The multivariate analysis revealed three perioperative independent risk factors for PMV after LT for ALF (Table 3). Severe hepatic encephalopathy (≥ grade III), fluctuation in MBP during the preanhepatic phase, and intraoperative oliguria (hourly urine output < 0.5 ml/kg/h) were associated with a fourfold increase in the risk of PMV after LT (P < 0.05). The area under the receiver operating characteristic curve evaluation indicated that our prediction model for PMV after LT for ALF was adequate and unbiased for clinical use (P < 0.001). In the posttransplant outcome, ALF patients in the with-PMV group had a higher 1-month mortality rate and longer intensive care unit stays compared with those in the without-PMV group (P < 0.05, Table 4). The main cause of death in patients with ALF was multiorgan failure involving graft dysfunction, renal failure, and severe cerebral edema (71.4%, n = 5). Other causes of death were acute respiratory distress syndrome (14.2%, n = 1), and sepsis (14.2%, n = 1).


The development of surgical techniques and immunosuppressive agents has markedly increased the long-term survival rate of LT patients [11]. Nonetheless, a number of transplant patients develop respiratory distress in the intensive care unit after surgery, resulting in adverse post-transplant outcomes [12]. In particular, patients with ALF have a higher risk of long-term perioperative mechanical ventilation support than do patients with other chronic liver diseases. Neurological deterioration accompanied by intracranial hypertension is highly correlated with adverse respiratory manifestations in patients with ALF. Thus, endotracheal intubation and prolonged mechanical ventilation support is not uncommon in these patients, particularly when severe encephalopathy (more severe than confusion) is present [13]. We found that, as expected, the average duration of PMV was significantly longer in patients with ALF (37.2 h) than in other LT patients (5-24 h) [14]. Moreover, a fourth of the patients in our study required mechanical ventilation support for longer than 24 h.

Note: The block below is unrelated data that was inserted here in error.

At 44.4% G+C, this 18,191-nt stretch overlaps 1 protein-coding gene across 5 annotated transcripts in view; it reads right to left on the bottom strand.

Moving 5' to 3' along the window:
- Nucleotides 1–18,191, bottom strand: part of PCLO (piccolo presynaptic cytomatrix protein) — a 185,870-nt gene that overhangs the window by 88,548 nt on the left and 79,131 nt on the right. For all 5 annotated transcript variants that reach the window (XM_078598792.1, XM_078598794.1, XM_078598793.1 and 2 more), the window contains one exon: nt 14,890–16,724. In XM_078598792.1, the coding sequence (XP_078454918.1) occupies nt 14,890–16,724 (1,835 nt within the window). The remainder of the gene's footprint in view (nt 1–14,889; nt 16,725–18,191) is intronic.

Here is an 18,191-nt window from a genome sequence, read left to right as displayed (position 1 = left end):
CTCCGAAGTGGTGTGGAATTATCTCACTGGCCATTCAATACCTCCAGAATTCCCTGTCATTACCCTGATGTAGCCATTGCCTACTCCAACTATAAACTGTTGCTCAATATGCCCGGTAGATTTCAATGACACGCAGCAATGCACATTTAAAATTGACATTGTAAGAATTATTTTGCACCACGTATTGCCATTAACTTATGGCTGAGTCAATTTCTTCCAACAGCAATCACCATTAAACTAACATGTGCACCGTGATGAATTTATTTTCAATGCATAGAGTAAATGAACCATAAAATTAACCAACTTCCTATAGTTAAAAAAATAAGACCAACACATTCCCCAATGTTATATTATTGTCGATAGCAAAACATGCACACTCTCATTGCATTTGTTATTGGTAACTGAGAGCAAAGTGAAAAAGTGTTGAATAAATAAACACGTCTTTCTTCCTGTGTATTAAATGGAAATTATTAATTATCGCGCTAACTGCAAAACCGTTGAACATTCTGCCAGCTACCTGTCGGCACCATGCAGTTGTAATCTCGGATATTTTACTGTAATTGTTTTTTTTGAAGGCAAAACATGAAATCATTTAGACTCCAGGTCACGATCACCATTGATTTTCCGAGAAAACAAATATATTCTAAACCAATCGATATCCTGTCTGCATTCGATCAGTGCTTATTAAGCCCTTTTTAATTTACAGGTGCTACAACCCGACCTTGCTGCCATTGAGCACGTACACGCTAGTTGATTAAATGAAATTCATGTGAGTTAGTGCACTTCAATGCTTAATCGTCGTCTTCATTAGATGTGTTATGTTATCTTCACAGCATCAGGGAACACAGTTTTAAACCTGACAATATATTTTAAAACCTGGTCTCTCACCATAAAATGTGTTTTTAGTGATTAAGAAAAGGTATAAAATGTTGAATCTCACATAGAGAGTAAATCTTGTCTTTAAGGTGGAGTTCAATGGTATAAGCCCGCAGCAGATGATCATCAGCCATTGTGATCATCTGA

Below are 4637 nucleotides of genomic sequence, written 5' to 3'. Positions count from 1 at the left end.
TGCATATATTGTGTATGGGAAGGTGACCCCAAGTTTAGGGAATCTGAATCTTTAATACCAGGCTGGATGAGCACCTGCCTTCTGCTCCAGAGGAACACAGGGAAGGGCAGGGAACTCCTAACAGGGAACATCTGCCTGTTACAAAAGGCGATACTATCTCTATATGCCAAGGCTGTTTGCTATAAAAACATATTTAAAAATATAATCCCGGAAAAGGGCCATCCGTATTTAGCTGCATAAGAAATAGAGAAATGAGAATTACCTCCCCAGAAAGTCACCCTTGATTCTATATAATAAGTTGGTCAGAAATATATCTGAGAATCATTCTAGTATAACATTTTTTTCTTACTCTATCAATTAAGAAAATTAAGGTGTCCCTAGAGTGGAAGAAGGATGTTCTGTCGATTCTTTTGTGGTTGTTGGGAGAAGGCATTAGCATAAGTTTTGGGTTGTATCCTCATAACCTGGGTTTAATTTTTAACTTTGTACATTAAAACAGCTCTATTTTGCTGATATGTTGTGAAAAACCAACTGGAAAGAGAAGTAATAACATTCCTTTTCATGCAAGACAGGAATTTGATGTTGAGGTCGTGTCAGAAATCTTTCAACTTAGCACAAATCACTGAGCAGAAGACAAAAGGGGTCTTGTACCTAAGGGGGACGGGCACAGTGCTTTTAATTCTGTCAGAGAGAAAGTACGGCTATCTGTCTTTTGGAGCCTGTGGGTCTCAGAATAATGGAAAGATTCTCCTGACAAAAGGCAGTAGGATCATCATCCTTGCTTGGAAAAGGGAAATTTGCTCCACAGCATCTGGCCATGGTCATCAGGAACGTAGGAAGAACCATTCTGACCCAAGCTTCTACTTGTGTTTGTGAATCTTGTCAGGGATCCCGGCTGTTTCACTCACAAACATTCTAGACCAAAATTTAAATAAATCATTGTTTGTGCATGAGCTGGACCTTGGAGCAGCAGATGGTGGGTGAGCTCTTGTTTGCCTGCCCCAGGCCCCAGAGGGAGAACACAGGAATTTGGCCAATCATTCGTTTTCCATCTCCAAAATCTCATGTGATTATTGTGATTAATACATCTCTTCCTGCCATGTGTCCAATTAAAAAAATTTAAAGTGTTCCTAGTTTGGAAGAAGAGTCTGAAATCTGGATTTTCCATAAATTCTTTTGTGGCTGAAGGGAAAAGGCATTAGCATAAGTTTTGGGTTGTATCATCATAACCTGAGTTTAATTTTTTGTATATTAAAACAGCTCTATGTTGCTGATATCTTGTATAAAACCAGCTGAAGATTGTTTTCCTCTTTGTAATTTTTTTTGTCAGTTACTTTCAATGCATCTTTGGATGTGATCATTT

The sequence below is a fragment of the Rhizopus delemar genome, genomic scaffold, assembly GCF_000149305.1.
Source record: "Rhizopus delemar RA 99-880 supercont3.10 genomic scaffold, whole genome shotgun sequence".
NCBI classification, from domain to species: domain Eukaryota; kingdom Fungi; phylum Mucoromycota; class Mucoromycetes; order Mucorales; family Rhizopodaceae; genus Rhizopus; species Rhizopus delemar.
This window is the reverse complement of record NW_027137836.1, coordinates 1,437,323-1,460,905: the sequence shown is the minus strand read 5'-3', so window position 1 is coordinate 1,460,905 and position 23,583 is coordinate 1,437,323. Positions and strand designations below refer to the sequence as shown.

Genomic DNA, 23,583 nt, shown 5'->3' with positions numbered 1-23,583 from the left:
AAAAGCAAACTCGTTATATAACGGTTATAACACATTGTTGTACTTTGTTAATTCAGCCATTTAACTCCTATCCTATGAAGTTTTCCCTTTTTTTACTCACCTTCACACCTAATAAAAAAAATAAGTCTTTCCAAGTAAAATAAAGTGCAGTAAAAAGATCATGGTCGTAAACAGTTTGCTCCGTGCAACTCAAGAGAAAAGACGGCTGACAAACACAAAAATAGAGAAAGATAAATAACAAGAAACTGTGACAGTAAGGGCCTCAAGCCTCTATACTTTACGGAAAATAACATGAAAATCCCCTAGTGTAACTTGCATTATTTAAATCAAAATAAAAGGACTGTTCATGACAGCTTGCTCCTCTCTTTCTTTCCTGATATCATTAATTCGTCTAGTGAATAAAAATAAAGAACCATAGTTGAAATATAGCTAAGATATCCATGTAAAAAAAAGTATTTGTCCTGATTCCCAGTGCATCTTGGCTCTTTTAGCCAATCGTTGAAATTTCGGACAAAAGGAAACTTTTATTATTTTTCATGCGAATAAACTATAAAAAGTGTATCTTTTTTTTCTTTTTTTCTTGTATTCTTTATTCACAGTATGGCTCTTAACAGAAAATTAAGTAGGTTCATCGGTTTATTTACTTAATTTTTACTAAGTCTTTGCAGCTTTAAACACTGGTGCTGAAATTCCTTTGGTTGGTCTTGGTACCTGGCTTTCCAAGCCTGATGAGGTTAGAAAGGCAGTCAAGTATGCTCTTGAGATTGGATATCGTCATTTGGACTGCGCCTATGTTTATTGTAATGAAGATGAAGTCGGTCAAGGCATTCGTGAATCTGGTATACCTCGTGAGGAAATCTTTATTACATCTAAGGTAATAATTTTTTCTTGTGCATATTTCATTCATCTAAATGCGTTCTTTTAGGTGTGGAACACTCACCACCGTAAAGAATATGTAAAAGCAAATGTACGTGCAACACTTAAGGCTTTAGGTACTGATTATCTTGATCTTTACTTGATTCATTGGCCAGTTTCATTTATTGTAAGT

According to Plevak and Torsher [15], posttransplant management in the 48 h after LT is the most critical for recipient prognosis. Thus, the primary goal of our study was to evaluate the effect of delayed respiratory recovery immediately after LT on the prognosis of patients with ALF. We found that PMV was associated with longer stays in the intensive care unit and a threefoldincrease in the 1-month mortality rate, providing strong evidence for the deleterious effects of PMV on the prognosis of ALF LT recipients.